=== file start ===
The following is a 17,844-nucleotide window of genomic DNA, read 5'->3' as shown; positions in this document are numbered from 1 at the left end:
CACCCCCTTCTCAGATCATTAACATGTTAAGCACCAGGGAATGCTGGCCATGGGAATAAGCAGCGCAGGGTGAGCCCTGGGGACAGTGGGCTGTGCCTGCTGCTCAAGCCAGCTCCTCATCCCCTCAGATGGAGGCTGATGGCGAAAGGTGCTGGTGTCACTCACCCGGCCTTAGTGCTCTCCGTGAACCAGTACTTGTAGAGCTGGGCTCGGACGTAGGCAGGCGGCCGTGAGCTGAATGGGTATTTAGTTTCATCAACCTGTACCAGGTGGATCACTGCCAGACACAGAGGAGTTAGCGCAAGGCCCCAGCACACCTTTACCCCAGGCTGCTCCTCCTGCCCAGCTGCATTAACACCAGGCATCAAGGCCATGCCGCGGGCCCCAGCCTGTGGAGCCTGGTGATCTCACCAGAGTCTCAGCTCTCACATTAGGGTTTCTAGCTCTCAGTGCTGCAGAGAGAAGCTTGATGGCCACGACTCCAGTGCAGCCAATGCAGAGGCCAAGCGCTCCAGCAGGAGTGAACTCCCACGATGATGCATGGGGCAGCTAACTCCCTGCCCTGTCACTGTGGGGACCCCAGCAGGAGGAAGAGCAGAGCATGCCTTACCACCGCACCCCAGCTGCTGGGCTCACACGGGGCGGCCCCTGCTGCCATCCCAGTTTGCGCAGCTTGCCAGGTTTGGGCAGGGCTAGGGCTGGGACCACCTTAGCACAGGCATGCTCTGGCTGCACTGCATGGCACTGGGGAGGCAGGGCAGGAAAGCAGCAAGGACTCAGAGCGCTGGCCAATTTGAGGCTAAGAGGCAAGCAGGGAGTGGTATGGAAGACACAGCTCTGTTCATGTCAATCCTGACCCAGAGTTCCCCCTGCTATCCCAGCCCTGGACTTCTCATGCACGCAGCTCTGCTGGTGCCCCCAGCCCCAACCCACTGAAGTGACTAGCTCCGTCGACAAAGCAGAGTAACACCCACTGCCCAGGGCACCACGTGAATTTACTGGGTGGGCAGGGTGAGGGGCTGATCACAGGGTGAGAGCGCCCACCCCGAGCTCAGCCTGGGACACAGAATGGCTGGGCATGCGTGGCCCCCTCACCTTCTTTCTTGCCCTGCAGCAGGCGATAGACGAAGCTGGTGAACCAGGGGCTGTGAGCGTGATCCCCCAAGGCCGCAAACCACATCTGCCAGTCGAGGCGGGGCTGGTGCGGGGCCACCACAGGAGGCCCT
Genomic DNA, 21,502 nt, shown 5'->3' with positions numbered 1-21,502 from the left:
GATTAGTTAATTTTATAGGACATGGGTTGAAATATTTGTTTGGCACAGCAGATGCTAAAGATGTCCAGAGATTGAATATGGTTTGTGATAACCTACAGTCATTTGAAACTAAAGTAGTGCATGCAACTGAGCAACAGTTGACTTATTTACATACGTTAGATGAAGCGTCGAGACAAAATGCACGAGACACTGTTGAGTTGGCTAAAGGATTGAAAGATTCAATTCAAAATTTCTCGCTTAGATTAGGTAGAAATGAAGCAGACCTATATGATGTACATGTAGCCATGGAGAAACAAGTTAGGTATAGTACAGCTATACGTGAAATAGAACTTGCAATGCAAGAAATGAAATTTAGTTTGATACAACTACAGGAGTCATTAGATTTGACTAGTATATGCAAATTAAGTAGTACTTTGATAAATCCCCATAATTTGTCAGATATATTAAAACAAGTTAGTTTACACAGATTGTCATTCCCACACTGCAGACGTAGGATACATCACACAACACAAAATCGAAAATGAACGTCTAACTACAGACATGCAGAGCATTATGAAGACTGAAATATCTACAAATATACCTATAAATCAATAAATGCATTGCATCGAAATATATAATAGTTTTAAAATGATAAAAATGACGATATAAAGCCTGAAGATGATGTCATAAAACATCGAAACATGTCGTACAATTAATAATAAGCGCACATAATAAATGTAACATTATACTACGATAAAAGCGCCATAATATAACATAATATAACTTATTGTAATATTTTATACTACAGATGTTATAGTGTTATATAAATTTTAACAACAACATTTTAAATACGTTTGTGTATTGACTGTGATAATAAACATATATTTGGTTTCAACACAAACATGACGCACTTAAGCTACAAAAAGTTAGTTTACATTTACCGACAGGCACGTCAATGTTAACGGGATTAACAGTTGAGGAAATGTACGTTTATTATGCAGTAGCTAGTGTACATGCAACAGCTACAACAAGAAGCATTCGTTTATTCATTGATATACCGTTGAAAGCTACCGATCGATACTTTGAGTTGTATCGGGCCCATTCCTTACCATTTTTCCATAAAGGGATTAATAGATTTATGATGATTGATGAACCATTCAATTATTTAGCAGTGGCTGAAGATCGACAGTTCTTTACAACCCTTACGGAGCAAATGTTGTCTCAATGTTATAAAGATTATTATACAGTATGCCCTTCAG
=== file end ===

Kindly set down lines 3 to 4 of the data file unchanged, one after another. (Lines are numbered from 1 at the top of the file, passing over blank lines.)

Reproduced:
Genomic DNA, 21,502 nt, shown 5'->3' with positions numbered 1-21,502 from the left:
GATTAGTTAATTTTATAGGACATGGGTTGAAATATTTGTTTGGCACAGCAGATGCTAAAGATGTCCAGAGATTGAATATGGTTTGTGATAACCTACAGTCATTTGAAACTAAAGTAGTGCATGCAACTGAGCAACAGTTGACTTATTTACATACGTTAGATGAAGCGTCGAGACAAAATGCACGAGACACTGTTGAGTTGGCTAAAGGATTGAAAGATTCAATTCAAAATTTCTCGCTTAGATTAGGTAGAAATGAAGCAGACCTATATGATGTACATGTAGCCATGGAGAAACAAGTTAGGTATAGTACAGCTATACGTGAAATAGAACTTGCAATGCAAGAAATGAAATTTAGTTTGATACAACTACAGGAGTCATTAGATTTGACTAGTATATGCAAATTAAGTAGTACTTTGATAAATCCCCATAATTTGTCAGATATATTAAAACAAGTTAGTTTACACAGATTGTCATTCCCACACTGCAGACGTAGGATACATCACACAACACAAAATCGAAAATGAACGTCTAACTACAGACATGCAGAGCATTATGAAGACTGAAATATCTACAAATATACCTATAAATCAATAAATGCATTGCATCGAAATATATAATAGTTTTAAAATGATAAAAATGACGATATAAAGCCTGAAGATGATGTCATAAAACATCGAAACATGTCGTACAATTAATAATAAGCGCACATAATAAATGTAACATTATACTACGATAAAAGCGCCATAATATAACATAATATAACTTATTGTAATATTTTATACTACAGATGTTATAGTGTTATATAAATTTTAACAACAACATTTTAAATACGTTTGTGTATTGACTGTGATAATAAACATATATTTGGTTTCAACACAAACATGACGCACTTAAGCTACAAAAAGTTAGTTTACATTTACCGACAGGCACGTCAATGTTAACGGGATTAACAGTTGAGGAAATGTACGTTTATTATGCAGTAGCTAGTGTACATGCAACAGCTACAACAAGAAGCATTCGTTTATTCATTGATATACCGTTGAAAGCTACCGATCGATACTTTGAGTTGTATCGGGCCCATTCCTTACCATTTTTCCATAAAGGGATTAATAGATTTATGATGATTGATGAACCATTCAATTATTTAGCAGTGGCTGAAGATCGACAGTTCTTTACAACCCTTACGGAGCAAATGTTGTCTCAATGTTATAAAGATTATTATACAGTATGCCCTTCAG